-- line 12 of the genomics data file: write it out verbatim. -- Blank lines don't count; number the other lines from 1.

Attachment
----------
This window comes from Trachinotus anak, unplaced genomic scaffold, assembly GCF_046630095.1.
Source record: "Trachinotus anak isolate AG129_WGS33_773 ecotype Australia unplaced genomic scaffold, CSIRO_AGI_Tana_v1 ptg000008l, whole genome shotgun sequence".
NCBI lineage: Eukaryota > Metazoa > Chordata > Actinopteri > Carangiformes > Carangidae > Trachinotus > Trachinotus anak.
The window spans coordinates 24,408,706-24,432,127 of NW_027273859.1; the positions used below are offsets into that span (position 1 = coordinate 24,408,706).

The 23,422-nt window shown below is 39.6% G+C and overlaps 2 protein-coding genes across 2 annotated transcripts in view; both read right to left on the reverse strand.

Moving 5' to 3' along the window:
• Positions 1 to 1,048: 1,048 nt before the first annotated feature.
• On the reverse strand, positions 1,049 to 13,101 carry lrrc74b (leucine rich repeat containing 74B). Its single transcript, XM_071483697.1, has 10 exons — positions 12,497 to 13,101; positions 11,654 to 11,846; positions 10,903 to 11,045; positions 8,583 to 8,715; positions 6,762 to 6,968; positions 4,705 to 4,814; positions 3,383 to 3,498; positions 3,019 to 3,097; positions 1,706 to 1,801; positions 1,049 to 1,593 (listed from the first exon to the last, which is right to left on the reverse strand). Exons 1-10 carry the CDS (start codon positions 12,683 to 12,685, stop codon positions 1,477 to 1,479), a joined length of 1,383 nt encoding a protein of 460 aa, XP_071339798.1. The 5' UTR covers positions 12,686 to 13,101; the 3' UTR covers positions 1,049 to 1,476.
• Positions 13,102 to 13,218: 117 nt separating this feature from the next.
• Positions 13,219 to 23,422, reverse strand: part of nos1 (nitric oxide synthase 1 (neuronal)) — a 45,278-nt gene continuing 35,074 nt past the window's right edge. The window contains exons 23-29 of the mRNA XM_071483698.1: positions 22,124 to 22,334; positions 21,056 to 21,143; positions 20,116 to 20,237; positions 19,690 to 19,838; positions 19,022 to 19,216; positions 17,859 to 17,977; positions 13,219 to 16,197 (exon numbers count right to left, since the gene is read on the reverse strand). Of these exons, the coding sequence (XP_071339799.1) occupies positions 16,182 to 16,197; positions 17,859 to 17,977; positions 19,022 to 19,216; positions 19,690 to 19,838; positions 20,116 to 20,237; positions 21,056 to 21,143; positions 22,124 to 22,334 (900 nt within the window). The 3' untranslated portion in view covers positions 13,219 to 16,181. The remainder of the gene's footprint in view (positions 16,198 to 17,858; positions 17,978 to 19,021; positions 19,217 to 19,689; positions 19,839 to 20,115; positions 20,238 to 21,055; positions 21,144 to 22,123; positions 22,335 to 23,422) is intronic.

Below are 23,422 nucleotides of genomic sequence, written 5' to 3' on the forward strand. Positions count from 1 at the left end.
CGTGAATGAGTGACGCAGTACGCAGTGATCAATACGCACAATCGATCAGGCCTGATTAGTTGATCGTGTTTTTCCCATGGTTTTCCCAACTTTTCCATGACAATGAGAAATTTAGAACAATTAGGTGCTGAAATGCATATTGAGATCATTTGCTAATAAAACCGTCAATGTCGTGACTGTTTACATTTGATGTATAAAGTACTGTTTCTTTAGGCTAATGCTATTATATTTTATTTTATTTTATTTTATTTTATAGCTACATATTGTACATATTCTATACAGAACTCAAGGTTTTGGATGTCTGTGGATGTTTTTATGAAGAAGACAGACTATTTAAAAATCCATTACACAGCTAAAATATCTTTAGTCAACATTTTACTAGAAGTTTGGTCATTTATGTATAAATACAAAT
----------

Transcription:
CGTGAATGAGTGACGCAGTACGCAGTGATCAATACGCACAATCGATCAGGCCTGATTAGTTGATCGTGTTTTTCCCATGGTTTTCCCAACTTTTCCATGACAATGAGAAATTTAGAACAATTAGGTGCTGAAATGCATATTGAGATCATTTGCTAATAAAACCGTCAATGTCGTGACTGTTTACATTTGATGTATAAAGTACTGTTTCTTTAGGCTAATGCTATTATATTTTATTTTATTTTATTTTATTTTATAGCTACATATTGTACATATTCTATACAGAACTCAAGGTTTTGGATGTCTGTGGATGTTTTTATGAAGAAGACAGACTATTTAAAAATCCATTACACAGCTAAAATATCTTTAGTCAACATTTTACTAGAAGTTTGGTCATTTATGTATAAATACAAAT